Sometimes, adhesion can fail on certain portions of the print or the entire part depending on whether etching was performed properly and whether the speed of acceleration was maintained for the size of the part.
These types of issues indicate that there is a non-negligible risk for issues to arise during any process, much less when undertaken by a beginner at home. Though electroplating your own prints is not for the faint-hearted, it can achieve wonderful results for functional electronic prints and bring your armor pieces to the next level.
Before you dive into electroplating that Mandalorian helmet you just pulled off the print bed, let’s review the electroplating process:
- Bath immersion
As discussed earlier, most industrial applications apply an etching and electroless pre-plating method to prepare plastics for electroplating. While there are ways to perform these processes at home, they can be a bit overkill. Instead, all you need to do is prime the part with a conductive material that will allow the metal film to develop on the outer layer. Most makers use a conductive nickel spray coating or conductive graphene paint to prepare their 3D prints. Either works—simply pick an inexpensive material that can easily cover all the nooks and crannies of your print evenly.
Carefully clean your 3D printed part to remove any residues, dust, and debris. If your print is notably uneven, we recommend sanding down the print to achieve a relatively smooth finish. It is okay if it isn’t perfect at this stage as there will be a few more rounds of sanding to come. Stick with your lower grits in this stage to buff out any large dents or layering.
After your print is clean, use your conductive primer of choice and ensure that you evenly coat the part. Any portion of the print that is not coated will not develop a metal coating, so take care to achieve a good coating per the manufacturer’s instructions. After the conductive layer has cured (usually within 12 to 24 hours), use higher-grit sandpaper (400 and above) to gently buff the conductive coating, being very careful to not remove too much material. This will lessen the need for post-processing after plating, conferring a cleaner and shinier finish.
While most electroplating processes require a submersion bath, there are an increasing number of “brush” style kits on the market for large or detailed applications. We will not go into detail here about buying pre-made kits vs. assembling your own, but the latter may be a good investment if you plan on electroplating often. Brush kits are preferred by makers working on helmets and other pieces with larger, flat, or gently curved surfaces, while immersion baths are best for smaller parts. Once you have selected the metal you want to work with, look at the reviews and results for various kits to find the size and style that works best for you.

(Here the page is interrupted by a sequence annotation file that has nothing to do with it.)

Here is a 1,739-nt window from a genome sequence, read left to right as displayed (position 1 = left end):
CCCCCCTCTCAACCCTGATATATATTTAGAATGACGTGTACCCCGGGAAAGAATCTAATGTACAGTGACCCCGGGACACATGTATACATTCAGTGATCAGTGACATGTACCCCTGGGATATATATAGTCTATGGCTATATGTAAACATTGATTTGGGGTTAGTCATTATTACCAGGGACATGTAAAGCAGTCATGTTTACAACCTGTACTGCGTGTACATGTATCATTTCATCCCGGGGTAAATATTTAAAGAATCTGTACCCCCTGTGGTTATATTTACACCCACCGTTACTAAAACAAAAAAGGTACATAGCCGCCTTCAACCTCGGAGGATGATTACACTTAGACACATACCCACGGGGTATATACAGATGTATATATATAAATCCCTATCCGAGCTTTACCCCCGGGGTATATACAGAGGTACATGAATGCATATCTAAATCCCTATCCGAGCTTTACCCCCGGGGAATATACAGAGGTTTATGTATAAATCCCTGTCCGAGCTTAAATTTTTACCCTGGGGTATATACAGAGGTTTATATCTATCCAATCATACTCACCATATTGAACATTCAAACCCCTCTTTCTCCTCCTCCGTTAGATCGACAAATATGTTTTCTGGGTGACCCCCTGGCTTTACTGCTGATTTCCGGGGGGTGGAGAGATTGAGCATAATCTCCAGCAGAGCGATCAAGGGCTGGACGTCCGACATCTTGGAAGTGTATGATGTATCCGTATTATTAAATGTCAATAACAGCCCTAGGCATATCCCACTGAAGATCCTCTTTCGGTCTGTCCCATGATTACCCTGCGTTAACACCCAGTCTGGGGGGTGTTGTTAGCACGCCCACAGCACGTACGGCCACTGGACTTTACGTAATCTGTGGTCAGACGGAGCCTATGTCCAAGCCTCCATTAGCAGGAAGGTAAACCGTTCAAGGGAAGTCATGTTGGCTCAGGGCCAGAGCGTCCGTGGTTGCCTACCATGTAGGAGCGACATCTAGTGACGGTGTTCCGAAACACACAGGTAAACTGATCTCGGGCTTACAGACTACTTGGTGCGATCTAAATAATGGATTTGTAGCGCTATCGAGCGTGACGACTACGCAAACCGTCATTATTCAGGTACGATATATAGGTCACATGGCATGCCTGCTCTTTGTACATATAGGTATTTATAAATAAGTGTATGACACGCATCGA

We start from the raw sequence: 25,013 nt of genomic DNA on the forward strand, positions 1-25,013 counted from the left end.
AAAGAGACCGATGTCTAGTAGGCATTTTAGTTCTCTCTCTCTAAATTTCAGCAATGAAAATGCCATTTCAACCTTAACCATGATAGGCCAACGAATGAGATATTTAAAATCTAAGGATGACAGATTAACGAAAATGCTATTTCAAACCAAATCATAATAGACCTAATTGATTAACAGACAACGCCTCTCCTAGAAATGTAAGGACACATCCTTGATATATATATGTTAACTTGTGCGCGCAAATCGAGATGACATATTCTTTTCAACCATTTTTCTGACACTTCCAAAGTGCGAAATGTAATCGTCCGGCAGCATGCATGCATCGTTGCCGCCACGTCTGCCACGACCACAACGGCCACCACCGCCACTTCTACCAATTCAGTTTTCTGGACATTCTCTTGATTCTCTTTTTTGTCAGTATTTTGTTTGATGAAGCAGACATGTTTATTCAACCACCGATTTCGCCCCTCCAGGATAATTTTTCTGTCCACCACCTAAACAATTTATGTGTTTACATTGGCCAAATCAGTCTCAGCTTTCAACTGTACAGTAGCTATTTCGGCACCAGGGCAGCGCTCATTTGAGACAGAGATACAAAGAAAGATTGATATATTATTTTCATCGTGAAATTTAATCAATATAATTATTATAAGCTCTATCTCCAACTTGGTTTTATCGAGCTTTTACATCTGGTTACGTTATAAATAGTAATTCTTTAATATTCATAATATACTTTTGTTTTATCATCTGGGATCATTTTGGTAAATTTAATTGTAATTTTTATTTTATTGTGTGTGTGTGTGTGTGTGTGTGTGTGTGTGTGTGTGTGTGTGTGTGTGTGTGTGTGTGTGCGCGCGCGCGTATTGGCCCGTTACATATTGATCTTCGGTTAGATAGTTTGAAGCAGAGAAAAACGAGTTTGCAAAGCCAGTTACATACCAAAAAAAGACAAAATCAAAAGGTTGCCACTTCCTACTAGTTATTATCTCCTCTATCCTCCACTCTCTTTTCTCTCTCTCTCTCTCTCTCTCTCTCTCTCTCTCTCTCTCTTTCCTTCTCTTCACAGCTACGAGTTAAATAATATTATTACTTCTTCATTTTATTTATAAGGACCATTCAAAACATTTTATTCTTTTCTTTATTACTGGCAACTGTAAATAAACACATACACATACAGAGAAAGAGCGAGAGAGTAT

For the brush kits, the alligator clips that conduct the electric current will be placed directly on the print. For submersion kits, they will be placed on a conductive element that sits inside the wash basin to send a current through the metal salts bath. Regardless of the style you use, it is critical to be very careful. Work on a clean, open, and organized surface. Make sure you can see all labels for the materials you are working with. We strongly recommend wearing chemically resistant gloves and only using these chemicals in a well-ventilated area.
After plating your print, an even nicer finish can be obtained by cleaning and polishing the metal layer.
Some electroplated parts can be very gently sanded and polished using high grit sandpaper and polishing blocks, but this may remove more material than you anticipated if you are just getting started with this process. A safer bet is to use a metal polish typically marketed for copper, brass, nickel, and aluminum, with a dedicated polishing rag and microfiber cloths to clean the final product.
After getting the finish you want, you are ready to use, wear, or mount your metal-plated print! If you want to protect the shine longer, we recommend using a clear acrylic enamel coating to seal the print. An initial investment into a good electroplating kit will typically last for many applications, making it a great option for those who routinely make armor pieces or who sell wearable parts.
The helmets shown in the cover photo were printed and plated by Reddit user Grindeddown.